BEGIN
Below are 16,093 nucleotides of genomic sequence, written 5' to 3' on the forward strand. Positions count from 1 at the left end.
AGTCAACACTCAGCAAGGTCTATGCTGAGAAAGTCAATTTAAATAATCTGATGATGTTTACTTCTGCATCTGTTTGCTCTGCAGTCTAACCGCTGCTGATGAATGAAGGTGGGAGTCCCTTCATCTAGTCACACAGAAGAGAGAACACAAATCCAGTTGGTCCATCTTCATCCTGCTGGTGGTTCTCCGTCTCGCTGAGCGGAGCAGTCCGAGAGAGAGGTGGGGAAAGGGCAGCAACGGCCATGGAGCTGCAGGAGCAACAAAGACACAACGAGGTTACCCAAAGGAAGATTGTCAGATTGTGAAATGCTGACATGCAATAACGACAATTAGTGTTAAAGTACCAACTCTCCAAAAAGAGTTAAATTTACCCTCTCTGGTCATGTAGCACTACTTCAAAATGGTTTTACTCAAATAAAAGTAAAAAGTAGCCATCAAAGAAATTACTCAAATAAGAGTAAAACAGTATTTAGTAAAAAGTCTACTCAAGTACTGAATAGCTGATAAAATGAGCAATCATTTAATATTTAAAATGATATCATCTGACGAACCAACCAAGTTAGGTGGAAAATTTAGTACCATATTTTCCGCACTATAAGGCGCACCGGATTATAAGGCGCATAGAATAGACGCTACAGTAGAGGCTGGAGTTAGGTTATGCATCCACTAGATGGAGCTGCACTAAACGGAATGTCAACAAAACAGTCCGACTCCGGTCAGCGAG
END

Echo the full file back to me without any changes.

Below are 16,093 nucleotides of genomic sequence, written 5' to 3' on the forward strand. Positions count from 1 at the left end.
AGTCAACACTCAGCAAGGTCTATGCTGAGAAAGTCAATTTAAATAATCTGATGATGTTTACTTCTGCATCTGTTTGCTCTGCAGTCTAACCGCTGCTGATGAATGAAGGTGGGAGTCCCTTCATCTAGTCACACAGAAGAGAGAACACAAATCCAGTTGGTCCATCTTCATCCTGCTGGTGGTTCTCCGTCTCGCTGAGCGGAGCAGTCCGAGAGAGAGGTGGGGAAAGGGCAGCAACGGCCATGGAGCTGCAGGAGCAACAAAGACACAACGAGGTTACCCAAAGGAAGATTGTCAGATTGTGAAATGCTGACATGCAATAACGACAATTAGTGTTAAAGTACCAACTCTCCAAAAAGAGTTAAATTTACCCTCTCTGGTCATGTAGCACTACTTCAAAATGGTTTTACTCAAATAAAAGTAAAAAGTAGCCATCAAAGAAATTACTCAAATAAGAGTAAAACAGTATTTAGTAAAAAGTCTACTCAAGTACTGAATAGCTGATAAAATGAGCAATCATTTAATATTTAAAATGATATCATCTGACGAACCAACCAAGTTAGGTGGAAAATTTAGTACCATATTTTCCGCACTATAAGGCGCACCGGATTATAAGGCGCATAGAATAGACGCTACAGTAGAGGCTGGAGTTAGGTTATGCATCCACTAGATGGAGCTGCACTAAACGGAATGTCAACAAAACAGTCCGACTCCGGTCAGCGAG